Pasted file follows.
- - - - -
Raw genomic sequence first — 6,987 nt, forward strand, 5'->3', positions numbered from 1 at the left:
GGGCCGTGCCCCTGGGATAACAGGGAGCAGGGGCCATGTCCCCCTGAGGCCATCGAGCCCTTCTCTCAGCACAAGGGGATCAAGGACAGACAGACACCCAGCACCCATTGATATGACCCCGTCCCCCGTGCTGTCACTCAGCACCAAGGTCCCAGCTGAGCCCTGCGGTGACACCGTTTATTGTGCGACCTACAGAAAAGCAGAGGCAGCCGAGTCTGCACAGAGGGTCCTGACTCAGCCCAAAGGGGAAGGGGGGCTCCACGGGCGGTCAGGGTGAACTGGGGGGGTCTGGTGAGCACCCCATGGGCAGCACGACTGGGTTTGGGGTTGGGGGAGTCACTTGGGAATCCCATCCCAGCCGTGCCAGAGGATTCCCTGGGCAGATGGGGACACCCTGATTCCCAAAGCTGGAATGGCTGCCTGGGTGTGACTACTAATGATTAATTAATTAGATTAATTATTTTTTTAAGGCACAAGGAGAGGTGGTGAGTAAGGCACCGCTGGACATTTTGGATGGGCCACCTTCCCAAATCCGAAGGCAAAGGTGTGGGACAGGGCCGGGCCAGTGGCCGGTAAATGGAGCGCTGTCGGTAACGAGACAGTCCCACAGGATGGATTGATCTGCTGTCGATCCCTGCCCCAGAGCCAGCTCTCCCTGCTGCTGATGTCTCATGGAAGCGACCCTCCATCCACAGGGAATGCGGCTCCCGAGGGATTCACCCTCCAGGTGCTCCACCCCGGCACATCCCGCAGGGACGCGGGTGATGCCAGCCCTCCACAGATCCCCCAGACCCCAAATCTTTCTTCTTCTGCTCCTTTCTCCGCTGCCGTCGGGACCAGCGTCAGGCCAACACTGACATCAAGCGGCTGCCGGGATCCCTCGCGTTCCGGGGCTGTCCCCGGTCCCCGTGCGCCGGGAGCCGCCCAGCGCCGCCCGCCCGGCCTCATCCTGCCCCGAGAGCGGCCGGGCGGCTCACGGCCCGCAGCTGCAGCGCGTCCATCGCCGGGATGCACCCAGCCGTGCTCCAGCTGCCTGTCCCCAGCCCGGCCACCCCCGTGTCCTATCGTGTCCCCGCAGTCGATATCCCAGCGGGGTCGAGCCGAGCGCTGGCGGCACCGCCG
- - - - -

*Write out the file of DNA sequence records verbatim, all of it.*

Raw genomic sequence first — 6,987 nt, forward strand, 5'->3', positions numbered from 1 at the left:
GGGCCGTGCCCCTGGGATAACAGGGAGCAGGGGCCATGTCCCCCTGAGGCCATCGAGCCCTTCTCTCAGCACAAGGGGATCAAGGACAGACAGACACCCAGCACCCATTGATATGACCCCGTCCCCCGTGCTGTCACTCAGCACCAAGGTCCCAGCTGAGCCCTGCGGTGACACCGTTTATTGTGCGACCTACAGAAAAGCAGAGGCAGCCGAGTCTGCACAGAGGGTCCTGACTCAGCCCAAAGGGGAAGGGGGGCTCCACGGGCGGTCAGGGTGAACTGGGGGGGTCTGGTGAGCACCCCATGGGCAGCACGACTGGGTTTGGGGTTGGGGGAGTCACTTGGGAATCCCATCCCAGCCGTGCCAGAGGATTCCCTGGGCAGATGGGGACACCCTGATTCCCAAAGCTGGAATGGCTGCCTGGGTGTGACTACTAATGATTAATTAATTAGATTAATTATTTTTTTAAGGCACAAGGAGAGGTGGTGAGTAAGGCACCGCTGGACATTTTGGATGGGCCACCTTCCCAAATCCGAAGGCAAAGGTGTGGGACAGGGCCGGGCCAGTGGCCGGTAAATGGAGCGCTGTCGGTAACGAGACAGTCCCACAGGATGGATTGATCTGCTGTCGATCCCTGCCCCAGAGCCAGCTCTCCCTGCTGCTGATGTCTCATGGAAGCGACCCTCCATCCACAGGGAATGCGGCTCCCGAGGGATTCACCCTCCAGGTGCTCCACCCCGGCACATCCCGCAGGGACGCGGGTGATGCCAGCCCTCCACAGATCCCCCAGACCCCAAATCTTTCTTCTTCTGCTCCTTTCTCCGCTGCCGTCGGGACCAGCGTCAGGCCAACACTGACATCAAGCGGCTGCCGGGATCCCTCGCGTTCCGGGGCTGTCCCCGGTCCCCGTGCGCCGGGAGCCGCCCAGCGCCGCCCGCCCGGCCTCATCCTGCCCCGAGAGCGGCCGGGCGGCTCACGGCCCGCAGCTGCAGCGCGTCCATCGCCGGGATGCACCCAGCCGTGCTCCAGCTGCCTGTCCCCAGCCCGGCCACCCCCGTGTCCTATCGTGTCCCCGCAGTCGATATCCCAGCGGGGTCGAGCCGAGCGCTGGCGGCACCGCCG